Alabama prosecutors want inmate stimulus checks to go to crime victims

Prosecutors want stimulus check for crime victims

HUNTSVILLE, Ala. (WAFF) - Alabama inmates were potentially paid millions in the newest round of stimulus payments. Prosecutors say inmates who are court-ordered to pay their victims should not receive stimulus money.

The Alabama Department of Corrections has provided how much stimulus money has gone to inmates.

ADOC’s statement:

As of April 1, 2021, 1,918 inmates have received Economic Impact Payments from the Federal Government totaling $2,305,479.88. Of those 1,918 inmates:

  • 6 inmates received $1800.00;
  • 2 inmates received $1700.00;
  • 1 inmate received $1300.00;
  • 1032 inmates received $1200.00;
  • 1749 inmates received $600.00;
  • 1 inmate received $440.00;
  • 1 inmate received $405.12;
  • 1 inmate received $401.00;
  • 1 inmate received $232.78; and
  • 1 inmate received $101.00.

The message across the board seems to be that people hope lawmakers can pass legislation to redirect some of that stimulus money back to victims.

“That money should automatically be seized and given to victims of crime. That money was given to individuals to stimulate the economy. They can’t stimulate the economy when they are in prison,” says Mobile County District Attorney Ashley Rich.

She says it is unbelievable that inmates are receiving stimulus checks and will be fighting in court to redirect the stimulus money.

Alabama General Attorney Steve Marshall says he’s working with district attorneys and coordinating an effort to get money back to victims across the state.

“We are beginning that process. We’ve worked with the department of corrections to freeze money,” says Marshall.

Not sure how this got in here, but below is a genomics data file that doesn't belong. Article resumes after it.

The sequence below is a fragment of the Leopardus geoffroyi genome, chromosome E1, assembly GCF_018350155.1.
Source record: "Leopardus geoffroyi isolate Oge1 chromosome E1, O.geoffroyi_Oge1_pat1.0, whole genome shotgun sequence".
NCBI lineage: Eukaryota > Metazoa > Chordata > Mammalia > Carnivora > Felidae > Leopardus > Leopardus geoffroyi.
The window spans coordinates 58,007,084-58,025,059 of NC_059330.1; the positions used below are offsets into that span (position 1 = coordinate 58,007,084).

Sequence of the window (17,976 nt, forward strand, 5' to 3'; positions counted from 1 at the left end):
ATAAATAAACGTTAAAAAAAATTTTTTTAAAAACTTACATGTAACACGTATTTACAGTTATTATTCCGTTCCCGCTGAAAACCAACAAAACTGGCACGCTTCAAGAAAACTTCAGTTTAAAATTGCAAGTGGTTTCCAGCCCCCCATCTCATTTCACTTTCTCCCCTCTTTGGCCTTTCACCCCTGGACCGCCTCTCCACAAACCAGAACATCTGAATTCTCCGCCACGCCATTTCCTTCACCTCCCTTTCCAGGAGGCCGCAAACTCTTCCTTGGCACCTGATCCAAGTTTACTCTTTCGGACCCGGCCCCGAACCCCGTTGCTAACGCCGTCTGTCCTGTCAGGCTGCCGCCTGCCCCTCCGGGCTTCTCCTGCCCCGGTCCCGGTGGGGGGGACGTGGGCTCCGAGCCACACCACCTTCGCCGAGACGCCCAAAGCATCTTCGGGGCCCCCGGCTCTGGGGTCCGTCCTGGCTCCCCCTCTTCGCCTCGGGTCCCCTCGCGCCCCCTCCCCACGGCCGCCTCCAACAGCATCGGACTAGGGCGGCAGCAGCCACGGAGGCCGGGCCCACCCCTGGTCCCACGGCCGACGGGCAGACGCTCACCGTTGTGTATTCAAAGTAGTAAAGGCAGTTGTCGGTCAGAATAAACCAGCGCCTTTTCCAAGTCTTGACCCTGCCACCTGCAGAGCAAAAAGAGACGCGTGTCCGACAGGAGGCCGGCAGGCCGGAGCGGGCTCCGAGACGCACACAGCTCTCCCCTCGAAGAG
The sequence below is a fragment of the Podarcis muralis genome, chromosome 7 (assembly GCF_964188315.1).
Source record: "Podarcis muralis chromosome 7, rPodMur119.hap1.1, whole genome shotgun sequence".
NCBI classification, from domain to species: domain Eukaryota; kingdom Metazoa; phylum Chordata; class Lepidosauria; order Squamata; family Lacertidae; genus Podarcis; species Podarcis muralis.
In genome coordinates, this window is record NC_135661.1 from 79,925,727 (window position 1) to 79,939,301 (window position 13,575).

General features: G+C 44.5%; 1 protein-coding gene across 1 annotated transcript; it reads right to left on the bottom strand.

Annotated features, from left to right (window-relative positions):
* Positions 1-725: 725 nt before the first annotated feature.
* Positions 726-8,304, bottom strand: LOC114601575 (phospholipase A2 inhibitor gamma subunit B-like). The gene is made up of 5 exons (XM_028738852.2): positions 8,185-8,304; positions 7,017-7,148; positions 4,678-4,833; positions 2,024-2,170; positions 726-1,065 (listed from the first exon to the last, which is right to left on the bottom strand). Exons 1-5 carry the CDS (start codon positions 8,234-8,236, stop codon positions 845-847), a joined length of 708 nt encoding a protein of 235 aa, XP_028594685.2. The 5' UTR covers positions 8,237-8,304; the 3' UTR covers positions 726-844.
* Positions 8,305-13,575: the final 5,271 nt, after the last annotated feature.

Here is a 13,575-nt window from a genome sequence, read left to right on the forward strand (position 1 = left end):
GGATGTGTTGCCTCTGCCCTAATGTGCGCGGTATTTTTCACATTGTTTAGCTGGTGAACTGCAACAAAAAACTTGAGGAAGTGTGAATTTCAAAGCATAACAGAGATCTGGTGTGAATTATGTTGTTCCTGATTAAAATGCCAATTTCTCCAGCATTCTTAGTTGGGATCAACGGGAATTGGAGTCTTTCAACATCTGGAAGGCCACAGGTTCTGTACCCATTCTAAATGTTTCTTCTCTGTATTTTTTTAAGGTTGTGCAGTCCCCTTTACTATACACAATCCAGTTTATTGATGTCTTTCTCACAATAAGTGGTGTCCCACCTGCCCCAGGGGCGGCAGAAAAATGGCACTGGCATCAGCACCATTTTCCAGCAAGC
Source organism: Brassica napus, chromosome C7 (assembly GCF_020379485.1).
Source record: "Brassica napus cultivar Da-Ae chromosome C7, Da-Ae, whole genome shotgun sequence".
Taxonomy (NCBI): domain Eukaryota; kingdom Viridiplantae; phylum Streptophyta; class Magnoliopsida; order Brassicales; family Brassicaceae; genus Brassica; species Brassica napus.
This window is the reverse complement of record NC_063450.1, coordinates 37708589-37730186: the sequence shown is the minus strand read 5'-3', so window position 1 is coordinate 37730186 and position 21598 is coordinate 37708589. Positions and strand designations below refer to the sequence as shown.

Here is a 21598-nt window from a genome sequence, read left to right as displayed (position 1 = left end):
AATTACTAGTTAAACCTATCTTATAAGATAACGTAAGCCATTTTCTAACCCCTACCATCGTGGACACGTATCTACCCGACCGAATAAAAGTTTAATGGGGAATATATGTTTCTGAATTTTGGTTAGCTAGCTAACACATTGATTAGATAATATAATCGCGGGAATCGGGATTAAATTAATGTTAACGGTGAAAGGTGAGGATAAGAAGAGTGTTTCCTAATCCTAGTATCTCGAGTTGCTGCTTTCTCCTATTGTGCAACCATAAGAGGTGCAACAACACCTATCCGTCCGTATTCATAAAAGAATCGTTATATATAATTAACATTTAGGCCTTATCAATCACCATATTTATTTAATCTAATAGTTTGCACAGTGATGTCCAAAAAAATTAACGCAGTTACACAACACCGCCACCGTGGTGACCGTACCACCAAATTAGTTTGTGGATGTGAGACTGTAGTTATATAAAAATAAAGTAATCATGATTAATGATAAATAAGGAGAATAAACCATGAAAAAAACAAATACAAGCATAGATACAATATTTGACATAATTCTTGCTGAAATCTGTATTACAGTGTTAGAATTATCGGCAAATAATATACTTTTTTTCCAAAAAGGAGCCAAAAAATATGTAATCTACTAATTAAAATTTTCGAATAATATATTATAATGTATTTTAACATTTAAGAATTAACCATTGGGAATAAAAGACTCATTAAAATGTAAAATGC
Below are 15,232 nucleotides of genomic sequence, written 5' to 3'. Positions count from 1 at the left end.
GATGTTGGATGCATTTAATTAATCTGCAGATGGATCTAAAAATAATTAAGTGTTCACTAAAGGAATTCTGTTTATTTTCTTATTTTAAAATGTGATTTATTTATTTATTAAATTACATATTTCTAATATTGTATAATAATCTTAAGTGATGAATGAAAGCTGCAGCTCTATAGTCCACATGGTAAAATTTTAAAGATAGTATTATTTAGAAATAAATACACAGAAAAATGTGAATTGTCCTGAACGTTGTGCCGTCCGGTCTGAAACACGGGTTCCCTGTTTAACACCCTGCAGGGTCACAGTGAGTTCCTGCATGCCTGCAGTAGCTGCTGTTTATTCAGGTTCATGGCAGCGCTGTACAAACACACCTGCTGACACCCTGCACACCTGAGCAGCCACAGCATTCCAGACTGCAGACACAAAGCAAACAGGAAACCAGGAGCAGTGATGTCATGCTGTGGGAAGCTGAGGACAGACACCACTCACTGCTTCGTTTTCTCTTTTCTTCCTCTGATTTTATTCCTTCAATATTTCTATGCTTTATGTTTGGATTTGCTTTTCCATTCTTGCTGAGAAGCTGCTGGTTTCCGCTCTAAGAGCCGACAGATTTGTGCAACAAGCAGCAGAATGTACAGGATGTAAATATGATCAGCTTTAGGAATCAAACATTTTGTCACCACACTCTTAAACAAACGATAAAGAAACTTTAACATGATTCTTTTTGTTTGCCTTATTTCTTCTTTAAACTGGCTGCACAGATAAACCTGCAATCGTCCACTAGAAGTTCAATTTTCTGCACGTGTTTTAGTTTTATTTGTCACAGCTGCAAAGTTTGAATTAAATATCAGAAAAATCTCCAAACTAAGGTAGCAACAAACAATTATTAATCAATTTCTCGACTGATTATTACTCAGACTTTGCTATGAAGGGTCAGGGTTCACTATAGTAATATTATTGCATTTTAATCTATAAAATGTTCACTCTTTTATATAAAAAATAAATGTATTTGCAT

Donna Howell, a mother of a murder victim, says giving stimulus money to inmates is like rewarding the crimes.

“But when a victim gets treated this way, and then they see this person get to plead to manslaughter, and then this person is getting stimulus on top of that...It almost like we are saying we are paying them to take youth away from you,” says Howell.

Howell is an activist for at-risk kids in the communities. She says that inmates are taken care of in prison and the victim’s and victims’ families are left with nothing.

“A criminal causes cost to its victims. It is either emotional and financial, or it is physical, financial, and emotional.”

She says not everyone knows about Alabama’s victims’ compensation and not everyone qualifies. So it is only fair for victims to receive restitution.

“Treat a victim like victims and treat criminals like criminals,” says Howell.

Marshall says he would like lawmakers to pass legislation so that if stimulus money is given out in the future, restitution would automatically be taken out of the stimulus payments.

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